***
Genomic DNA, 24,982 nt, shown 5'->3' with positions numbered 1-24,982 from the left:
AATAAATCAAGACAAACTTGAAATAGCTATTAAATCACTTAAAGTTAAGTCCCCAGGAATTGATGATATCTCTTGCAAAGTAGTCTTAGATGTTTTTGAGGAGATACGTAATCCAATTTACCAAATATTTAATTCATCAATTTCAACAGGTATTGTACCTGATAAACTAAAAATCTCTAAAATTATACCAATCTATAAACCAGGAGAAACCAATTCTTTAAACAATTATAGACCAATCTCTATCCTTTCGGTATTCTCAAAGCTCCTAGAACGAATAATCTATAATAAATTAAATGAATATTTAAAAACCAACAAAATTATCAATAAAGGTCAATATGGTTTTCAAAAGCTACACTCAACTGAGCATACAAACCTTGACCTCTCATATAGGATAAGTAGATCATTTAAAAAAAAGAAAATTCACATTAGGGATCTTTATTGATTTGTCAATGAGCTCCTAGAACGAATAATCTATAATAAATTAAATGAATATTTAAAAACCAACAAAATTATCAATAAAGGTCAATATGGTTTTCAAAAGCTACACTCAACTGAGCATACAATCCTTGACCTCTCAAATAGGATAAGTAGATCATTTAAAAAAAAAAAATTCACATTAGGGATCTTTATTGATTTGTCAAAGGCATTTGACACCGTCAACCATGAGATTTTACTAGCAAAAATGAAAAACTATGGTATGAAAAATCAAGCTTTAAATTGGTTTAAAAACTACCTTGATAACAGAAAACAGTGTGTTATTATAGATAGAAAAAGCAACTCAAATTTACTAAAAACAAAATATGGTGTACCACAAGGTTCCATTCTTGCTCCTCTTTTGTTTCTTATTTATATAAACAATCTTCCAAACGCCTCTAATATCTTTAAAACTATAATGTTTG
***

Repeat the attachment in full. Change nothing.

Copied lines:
Genomic DNA, 24,982 nt, shown 5'->3' with positions numbered 1-24,982 from the left:
AATAAATCAAGACAAACTTGAAATAGCTATTAAATCACTTAAAGTTAAGTCCCCAGGAATTGATGATATCTCTTGCAAAGTAGTCTTAGATGTTTTTGAGGAGATACGTAATCCAATTTACCAAATATTTAATTCATCAATTTCAACAGGTATTGTACCTGATAAACTAAAAATCTCTAAAATTATACCAATCTATAAACCAGGAGAAACCAATTCTTTAAACAATTATAGACCAATCTCTATCCTTTCGGTATTCTCAAAGCTCCTAGAACGAATAATCTATAATAAATTAAATGAATATTTAAAAACCAACAAAATTATCAATAAAGGTCAATATGGTTTTCAAAAGCTACACTCAACTGAGCATACAAACCTTGACCTCTCATATAGGATAAGTAGATCATTTAAAAAAAAGAAAATTCACATTAGGGATCTTTATTGATTTGTCAATGAGCTCCTAGAACGAATAATCTATAATAAATTAAATGAATATTTAAAAACCAACAAAATTATCAATAAAGGTCAATATGGTTTTCAAAAGCTACACTCAACTGAGCATACAATCCTTGACCTCTCAAATAGGATAAGTAGATCATTTAAAAAAAAAAAATTCACATTAGGGATCTTTATTGATTTGTCAAAGGCATTTGACACCGTCAACCATGAGATTTTACTAGCAAAAATGAAAAACTATGGTATGAAAAATCAAGCTTTAAATTGGTTTAAAAACTACCTTGATAACAGAAAACAGTGTGTTATTATAGATAGAAAAAGCAACTCAAATTTACTAAAAACAAAATATGGTGTACCACAAGGTTCCATTCTTGCTCCTCTTTTGTTTCTTATTTATATAAACAATCTTCCAAACGCCTCTAATATCTTTAAAACTATAATGTTTG